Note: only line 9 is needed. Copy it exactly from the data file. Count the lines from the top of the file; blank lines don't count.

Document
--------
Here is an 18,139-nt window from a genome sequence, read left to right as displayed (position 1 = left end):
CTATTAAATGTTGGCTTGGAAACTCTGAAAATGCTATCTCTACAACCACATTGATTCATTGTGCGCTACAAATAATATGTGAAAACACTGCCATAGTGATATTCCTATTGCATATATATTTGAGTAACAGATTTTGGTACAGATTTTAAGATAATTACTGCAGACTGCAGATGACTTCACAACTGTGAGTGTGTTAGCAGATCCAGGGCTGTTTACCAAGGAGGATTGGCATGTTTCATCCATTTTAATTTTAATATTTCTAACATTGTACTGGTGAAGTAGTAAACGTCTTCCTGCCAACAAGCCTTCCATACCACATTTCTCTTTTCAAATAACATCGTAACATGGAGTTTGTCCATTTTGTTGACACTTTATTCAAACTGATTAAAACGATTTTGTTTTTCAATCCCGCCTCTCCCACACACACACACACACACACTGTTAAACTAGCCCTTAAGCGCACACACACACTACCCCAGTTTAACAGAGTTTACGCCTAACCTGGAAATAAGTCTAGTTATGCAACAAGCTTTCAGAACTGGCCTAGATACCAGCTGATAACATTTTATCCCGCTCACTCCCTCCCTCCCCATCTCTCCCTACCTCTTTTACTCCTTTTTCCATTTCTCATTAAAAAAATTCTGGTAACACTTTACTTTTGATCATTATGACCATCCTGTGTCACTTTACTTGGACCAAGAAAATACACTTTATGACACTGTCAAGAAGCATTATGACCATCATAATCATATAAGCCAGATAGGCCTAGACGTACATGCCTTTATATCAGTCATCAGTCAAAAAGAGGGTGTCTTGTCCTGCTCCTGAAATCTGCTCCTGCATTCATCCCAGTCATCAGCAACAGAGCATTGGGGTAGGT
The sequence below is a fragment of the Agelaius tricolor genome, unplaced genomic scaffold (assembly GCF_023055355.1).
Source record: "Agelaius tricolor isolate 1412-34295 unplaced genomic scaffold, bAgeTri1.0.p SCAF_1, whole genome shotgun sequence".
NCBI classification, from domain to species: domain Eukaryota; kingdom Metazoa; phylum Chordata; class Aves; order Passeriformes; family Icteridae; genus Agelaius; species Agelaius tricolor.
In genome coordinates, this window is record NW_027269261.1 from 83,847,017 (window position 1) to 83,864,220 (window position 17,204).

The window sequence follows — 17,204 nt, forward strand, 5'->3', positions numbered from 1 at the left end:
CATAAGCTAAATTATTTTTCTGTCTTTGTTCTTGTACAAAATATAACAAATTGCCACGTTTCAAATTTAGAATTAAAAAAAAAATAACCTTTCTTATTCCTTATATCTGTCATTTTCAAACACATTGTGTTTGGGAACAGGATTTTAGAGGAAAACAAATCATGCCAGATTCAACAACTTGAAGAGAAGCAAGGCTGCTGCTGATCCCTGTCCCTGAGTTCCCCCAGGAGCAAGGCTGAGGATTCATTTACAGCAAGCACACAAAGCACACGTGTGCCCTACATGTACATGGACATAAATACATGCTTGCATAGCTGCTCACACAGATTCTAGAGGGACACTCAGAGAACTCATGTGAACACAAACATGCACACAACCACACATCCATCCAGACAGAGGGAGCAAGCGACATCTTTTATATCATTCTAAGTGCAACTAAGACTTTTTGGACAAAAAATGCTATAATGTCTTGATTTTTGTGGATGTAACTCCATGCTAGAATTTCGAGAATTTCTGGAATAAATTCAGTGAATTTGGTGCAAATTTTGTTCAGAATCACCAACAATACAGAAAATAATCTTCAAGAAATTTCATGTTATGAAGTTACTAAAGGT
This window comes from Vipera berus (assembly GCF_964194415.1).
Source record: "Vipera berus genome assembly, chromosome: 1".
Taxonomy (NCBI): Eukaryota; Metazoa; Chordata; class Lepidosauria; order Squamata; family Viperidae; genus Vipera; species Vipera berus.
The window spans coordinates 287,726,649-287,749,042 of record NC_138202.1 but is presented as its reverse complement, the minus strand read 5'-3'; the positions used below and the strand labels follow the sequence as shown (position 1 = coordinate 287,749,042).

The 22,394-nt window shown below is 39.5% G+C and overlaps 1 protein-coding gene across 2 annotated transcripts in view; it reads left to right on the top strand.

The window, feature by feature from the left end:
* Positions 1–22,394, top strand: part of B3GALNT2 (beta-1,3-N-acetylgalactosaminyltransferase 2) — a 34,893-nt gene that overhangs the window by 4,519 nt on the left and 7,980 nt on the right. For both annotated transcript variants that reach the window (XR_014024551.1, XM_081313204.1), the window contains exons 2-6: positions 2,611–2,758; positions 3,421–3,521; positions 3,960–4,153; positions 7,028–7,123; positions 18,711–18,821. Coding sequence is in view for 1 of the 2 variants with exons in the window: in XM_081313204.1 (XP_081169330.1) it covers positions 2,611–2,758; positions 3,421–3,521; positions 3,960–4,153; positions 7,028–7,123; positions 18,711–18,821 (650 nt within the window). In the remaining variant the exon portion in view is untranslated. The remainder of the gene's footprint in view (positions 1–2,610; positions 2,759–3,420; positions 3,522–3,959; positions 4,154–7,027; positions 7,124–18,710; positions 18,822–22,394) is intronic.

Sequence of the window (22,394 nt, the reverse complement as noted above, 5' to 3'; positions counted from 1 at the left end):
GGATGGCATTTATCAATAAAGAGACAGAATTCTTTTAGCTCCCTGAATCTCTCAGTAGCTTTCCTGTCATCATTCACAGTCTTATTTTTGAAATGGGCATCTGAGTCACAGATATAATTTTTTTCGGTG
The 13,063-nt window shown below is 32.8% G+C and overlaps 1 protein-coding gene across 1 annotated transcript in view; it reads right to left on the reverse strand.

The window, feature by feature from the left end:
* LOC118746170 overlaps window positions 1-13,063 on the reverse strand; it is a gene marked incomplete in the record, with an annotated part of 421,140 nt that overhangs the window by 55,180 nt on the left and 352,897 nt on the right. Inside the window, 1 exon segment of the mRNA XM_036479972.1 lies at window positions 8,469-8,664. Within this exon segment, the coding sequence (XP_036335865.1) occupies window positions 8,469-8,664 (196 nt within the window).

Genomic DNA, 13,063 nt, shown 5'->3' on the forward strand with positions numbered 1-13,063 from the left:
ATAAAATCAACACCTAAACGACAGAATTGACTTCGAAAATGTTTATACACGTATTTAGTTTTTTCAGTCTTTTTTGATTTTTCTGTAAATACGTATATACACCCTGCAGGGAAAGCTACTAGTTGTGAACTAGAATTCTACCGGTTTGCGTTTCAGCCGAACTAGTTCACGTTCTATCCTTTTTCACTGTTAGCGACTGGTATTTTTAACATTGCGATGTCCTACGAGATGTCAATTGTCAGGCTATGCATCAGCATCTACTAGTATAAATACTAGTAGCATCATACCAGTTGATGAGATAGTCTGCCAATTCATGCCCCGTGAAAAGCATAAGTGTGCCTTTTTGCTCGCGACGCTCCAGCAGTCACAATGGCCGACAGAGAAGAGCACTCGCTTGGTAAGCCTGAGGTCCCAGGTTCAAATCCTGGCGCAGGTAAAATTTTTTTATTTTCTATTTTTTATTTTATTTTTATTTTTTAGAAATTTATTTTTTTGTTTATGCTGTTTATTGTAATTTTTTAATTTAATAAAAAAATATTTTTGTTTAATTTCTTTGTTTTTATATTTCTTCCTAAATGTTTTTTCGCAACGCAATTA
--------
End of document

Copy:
This window comes from Vipera berus (assembly GCF_964194415.1).